In summary, Liz has made enormous strides in cognitive, affective, and kinesthetic realms that span her 9 months of lessons. And even from the start of instruction, the fundamental focus on relaxed, “weeping willow” arms, supple wrists, and whole arm energies to advance a “singing tone” has been the underpinning of all her music-making.
Without doubt Liz has enjoyed a journey that has grown her sensitivity to tone production, dynamics (with weight transfer awareness), phrasing, and the ebb and flow of harmonic rhythm. In the Rhythm cosmos, the student understands the “color” of various rhythms and how BREATHING is intrinsic to well-shaped lines. Above all, ATTENTIVE LISTENING has been a central component of all her music-making that has a pivotal structural and aesthetic dimension.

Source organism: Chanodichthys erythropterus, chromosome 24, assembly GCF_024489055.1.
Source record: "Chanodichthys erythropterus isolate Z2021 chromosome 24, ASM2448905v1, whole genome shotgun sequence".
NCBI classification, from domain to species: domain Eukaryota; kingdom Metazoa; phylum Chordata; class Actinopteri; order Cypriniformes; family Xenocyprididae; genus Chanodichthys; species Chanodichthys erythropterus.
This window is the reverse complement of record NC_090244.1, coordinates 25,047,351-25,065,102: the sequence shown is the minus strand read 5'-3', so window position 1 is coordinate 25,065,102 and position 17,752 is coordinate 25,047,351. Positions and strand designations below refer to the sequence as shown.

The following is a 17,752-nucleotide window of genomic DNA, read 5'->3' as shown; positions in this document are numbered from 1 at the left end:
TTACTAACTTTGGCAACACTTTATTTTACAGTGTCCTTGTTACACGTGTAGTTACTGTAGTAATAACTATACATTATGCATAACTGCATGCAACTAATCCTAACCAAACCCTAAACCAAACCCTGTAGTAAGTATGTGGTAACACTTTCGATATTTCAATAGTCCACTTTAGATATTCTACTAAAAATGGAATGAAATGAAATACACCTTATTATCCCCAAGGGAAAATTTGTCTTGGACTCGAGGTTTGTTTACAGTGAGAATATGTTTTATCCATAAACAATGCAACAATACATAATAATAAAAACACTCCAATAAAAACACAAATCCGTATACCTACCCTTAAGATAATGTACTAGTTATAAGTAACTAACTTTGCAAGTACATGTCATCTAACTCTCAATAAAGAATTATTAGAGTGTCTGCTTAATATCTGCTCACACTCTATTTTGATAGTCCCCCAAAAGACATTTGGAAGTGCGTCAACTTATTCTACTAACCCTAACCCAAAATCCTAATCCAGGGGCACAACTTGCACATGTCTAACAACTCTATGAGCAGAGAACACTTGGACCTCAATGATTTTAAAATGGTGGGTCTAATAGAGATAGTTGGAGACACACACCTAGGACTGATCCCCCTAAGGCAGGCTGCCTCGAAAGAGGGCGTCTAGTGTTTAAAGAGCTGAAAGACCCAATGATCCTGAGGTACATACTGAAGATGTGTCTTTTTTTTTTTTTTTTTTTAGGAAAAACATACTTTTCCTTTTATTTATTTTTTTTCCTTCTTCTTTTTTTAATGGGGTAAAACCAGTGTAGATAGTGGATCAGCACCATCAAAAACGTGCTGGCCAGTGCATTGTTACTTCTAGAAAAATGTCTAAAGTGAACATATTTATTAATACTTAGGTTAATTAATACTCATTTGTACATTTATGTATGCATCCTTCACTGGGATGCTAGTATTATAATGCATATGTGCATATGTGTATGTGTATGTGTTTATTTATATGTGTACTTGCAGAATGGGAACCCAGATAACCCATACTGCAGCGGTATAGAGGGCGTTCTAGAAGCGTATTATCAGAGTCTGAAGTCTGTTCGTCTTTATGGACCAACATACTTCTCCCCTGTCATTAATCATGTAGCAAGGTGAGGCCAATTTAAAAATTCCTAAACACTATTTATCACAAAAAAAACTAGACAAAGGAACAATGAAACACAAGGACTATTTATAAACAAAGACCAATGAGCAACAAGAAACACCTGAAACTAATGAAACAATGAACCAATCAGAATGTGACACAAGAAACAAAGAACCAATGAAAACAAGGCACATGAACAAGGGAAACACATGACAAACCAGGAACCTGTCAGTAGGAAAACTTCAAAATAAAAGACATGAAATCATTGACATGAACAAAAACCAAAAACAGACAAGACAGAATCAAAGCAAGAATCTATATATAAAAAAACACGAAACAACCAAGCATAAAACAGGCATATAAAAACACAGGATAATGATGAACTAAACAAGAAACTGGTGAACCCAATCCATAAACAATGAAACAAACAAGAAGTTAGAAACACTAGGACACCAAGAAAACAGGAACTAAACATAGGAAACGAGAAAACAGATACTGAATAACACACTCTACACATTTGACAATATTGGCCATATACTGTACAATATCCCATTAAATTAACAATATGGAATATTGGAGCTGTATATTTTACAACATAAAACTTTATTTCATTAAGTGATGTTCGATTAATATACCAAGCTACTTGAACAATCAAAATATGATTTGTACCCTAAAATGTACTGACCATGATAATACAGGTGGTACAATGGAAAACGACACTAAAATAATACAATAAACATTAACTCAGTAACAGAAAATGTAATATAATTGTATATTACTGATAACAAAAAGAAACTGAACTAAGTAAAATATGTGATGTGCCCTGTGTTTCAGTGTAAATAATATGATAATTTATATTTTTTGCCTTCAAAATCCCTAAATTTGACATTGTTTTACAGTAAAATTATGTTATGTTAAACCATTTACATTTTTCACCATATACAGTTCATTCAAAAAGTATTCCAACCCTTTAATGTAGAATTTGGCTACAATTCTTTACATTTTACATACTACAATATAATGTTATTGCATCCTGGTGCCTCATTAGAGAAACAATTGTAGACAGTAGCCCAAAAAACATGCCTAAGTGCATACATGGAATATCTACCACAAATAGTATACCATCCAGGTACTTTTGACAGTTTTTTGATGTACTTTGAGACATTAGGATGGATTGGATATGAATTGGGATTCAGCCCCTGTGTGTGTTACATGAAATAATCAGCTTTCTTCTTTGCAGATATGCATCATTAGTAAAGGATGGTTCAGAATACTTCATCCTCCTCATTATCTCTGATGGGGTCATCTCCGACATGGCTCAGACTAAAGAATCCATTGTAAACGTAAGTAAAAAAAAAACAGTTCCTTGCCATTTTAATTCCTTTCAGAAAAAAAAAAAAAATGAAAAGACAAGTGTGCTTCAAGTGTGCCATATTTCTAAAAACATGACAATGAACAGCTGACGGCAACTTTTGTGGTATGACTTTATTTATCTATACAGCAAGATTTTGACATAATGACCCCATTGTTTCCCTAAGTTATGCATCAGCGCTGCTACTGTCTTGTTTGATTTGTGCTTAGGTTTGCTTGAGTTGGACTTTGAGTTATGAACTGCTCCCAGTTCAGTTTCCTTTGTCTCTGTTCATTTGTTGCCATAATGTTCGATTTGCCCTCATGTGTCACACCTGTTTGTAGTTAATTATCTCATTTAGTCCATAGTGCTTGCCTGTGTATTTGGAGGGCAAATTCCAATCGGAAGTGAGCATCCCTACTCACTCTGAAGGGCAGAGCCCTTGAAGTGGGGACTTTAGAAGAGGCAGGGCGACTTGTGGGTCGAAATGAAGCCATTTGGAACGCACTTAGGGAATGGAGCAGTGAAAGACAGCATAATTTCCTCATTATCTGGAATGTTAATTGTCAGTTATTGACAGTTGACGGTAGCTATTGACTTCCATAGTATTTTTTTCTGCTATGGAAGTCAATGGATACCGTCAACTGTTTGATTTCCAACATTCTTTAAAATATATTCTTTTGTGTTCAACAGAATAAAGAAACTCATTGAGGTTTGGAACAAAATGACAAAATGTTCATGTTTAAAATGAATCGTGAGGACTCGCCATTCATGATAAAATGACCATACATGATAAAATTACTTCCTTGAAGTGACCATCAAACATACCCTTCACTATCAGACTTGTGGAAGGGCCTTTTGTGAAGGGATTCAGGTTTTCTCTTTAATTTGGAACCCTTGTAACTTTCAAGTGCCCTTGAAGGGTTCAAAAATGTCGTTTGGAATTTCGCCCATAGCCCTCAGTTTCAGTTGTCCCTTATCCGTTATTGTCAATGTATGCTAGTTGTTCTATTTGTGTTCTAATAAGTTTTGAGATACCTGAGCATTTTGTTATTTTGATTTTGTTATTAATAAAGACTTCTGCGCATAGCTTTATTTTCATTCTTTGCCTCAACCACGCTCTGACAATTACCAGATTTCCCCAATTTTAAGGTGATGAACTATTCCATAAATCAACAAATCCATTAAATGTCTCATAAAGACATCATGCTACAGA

BONUS video –JUST FOR FUN
Liz explores a Schoenhut Toy piano which enlisted an easy transfer of her Keyboard skills to a childlike universe.
P.S. Many of Liz’s lessons from Day ONE are available on you tube and these videos have been embedded into a series of blogs. (a few are sampled below)